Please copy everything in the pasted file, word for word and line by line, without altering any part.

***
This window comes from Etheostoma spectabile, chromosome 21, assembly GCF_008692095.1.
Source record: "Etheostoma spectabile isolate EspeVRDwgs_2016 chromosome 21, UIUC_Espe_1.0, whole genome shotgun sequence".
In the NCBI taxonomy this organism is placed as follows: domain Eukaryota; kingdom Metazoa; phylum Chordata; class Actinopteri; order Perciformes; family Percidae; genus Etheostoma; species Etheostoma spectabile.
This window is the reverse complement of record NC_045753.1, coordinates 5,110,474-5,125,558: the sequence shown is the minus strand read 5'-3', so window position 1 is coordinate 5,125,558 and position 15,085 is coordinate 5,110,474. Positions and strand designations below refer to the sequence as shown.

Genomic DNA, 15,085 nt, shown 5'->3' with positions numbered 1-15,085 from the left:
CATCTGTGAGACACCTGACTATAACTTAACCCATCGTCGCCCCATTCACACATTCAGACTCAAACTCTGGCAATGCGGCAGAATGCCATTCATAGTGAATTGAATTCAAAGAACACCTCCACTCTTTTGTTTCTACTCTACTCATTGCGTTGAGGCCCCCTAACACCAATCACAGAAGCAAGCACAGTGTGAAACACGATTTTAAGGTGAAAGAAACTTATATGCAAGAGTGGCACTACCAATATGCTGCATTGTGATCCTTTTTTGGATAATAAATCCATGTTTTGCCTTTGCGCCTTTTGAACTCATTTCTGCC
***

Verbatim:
This window comes from Etheostoma spectabile, chromosome 21, assembly GCF_008692095.1.
Source record: "Etheostoma spectabile isolate EspeVRDwgs_2016 chromosome 21, UIUC_Espe_1.0, whole genome shotgun sequence".
In the NCBI taxonomy this organism is placed as follows: domain Eukaryota; kingdom Metazoa; phylum Chordata; class Actinopteri; order Perciformes; family Percidae; genus Etheostoma; species Etheostoma spectabile.
This window is the reverse complement of record NC_045753.1, coordinates 5,110,474-5,125,558: the sequence shown is the minus strand read 5'-3', so window position 1 is coordinate 5,125,558 and position 15,085 is coordinate 5,110,474. Positions and strand designations below refer to the sequence as shown.

Genomic DNA, 15,085 nt, shown 5'->3' with positions numbered 1-15,085 from the left:
CATCTGTGAGACACCTGACTATAACTTAACCCATCGTCGCCCCATTCACACATTCAGACTCAAACTCTGGCAATGCGGCAGAATGCCATTCATAGTGAATTGAATTCAAAGAACACCTCCACTCTTTTGTTTCTACTCTACTCATTGCGTTGAGGCCCCCTAACACCAATCACAGAAGCAAGCACAGTGTGAAACACGATTTTAAGGTGAAAGAAACTTATATGCAAGAGTGGCACTACCAATATGCTGCATTGTGATCCTTTTTTGGATAATAAATCCATGTTTTGCCTTTGCGCCTTTTGAACTCATTTCTGCC